These smaller gardens can be nestled closer to the house, leaving the remainder of the yard open for entertainment areas, or for children to run and play.
They can be tucked away in a corner, near or part of a deck or patio, as a focal point in the landscape, or close to the kitchen itself to increase the link between the two spaces in an existentialistic design concept.
As a small space or likely raised with retaining walls of some sort, power tilling is not practical, but the scale of the garden makes it more readily maintained by manual efforts.
It is a great way to introduce novice gardeners to the pleasures of growing their own produce, as well as breaking new ground for them to the true taste of freshness.
These vegetable gardens are a great resource for a smaller scale yard or a smaller family, along with first-time gardeners, empty nesters, and elderly people who once had a large garden but no longer have the energy or the desire to tend a vegetable garden on a grand scale.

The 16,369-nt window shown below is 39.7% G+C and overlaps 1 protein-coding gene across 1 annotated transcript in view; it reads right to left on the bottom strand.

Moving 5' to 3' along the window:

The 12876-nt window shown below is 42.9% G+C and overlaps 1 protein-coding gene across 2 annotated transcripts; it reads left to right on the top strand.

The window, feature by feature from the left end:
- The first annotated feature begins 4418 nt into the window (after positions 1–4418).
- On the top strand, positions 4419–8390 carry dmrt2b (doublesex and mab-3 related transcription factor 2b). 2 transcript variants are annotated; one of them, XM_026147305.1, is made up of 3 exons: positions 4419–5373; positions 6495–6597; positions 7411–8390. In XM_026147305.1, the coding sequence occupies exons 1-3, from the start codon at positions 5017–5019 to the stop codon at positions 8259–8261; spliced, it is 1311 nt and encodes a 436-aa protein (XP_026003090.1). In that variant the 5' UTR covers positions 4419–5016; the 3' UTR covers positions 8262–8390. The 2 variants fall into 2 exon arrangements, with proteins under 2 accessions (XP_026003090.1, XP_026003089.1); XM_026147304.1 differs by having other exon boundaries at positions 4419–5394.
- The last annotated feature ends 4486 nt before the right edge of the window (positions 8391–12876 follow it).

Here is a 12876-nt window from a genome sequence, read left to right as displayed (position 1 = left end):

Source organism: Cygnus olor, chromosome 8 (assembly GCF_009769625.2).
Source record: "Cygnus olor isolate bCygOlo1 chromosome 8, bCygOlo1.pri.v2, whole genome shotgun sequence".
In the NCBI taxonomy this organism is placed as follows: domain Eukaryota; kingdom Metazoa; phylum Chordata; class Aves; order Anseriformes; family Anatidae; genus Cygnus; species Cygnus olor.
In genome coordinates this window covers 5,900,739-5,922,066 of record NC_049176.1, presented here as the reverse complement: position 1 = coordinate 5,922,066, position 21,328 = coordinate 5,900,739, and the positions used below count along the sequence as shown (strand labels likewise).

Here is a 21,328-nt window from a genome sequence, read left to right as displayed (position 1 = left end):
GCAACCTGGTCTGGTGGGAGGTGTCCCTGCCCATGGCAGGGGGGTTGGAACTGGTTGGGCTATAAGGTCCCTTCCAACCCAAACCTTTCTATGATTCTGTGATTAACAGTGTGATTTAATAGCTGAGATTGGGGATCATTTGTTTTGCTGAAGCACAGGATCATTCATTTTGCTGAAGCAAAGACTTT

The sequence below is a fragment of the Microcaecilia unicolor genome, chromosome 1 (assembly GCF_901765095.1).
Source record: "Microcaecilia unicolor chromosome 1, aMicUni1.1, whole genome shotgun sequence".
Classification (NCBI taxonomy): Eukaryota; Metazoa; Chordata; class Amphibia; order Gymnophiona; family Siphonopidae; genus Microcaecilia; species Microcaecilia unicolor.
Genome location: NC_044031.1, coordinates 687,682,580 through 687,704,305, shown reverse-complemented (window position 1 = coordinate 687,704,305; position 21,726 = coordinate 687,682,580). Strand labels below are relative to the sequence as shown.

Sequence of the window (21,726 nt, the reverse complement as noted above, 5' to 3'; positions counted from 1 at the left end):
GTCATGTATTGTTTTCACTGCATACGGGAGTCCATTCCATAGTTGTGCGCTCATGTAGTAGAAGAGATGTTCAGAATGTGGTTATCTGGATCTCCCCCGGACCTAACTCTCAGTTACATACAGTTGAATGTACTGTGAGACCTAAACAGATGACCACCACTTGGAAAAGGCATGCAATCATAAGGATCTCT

For people on the go, like many of us in the workforce, it offers an opportunity to relax and feel like something we do actually matters when the workday is rough.
As many of these gardens can be designed with varying levels, it offers the ‘avant-garde gardener’ an outlet to try something interesting and unusual.
And it opens the door for vertical gardening. In this day and age when people seek out different experiences, vertical gardening has become an interest of many people.
Trellises, obelisks, and tomato cages are being sold more than ever at garden centers.
When space is restricted, the only way to go is up, right? Picture it an espaliered tomato, or a zucchini tree! Whatever your fancy, try something vertical.
Another way to achieve an avant-garde kitchen garden is to plant it in containers.
Larger containers can be a home for tomatoes, root crops like carrots, potatoes, and beets, to name a few, as well as vine crops like zucchini and cucumbers.
Crops and herbs with less significant root structures or growing mass can easily be planted in smaller containers, and subsequently scattered throughout the garden or clustered with other containers.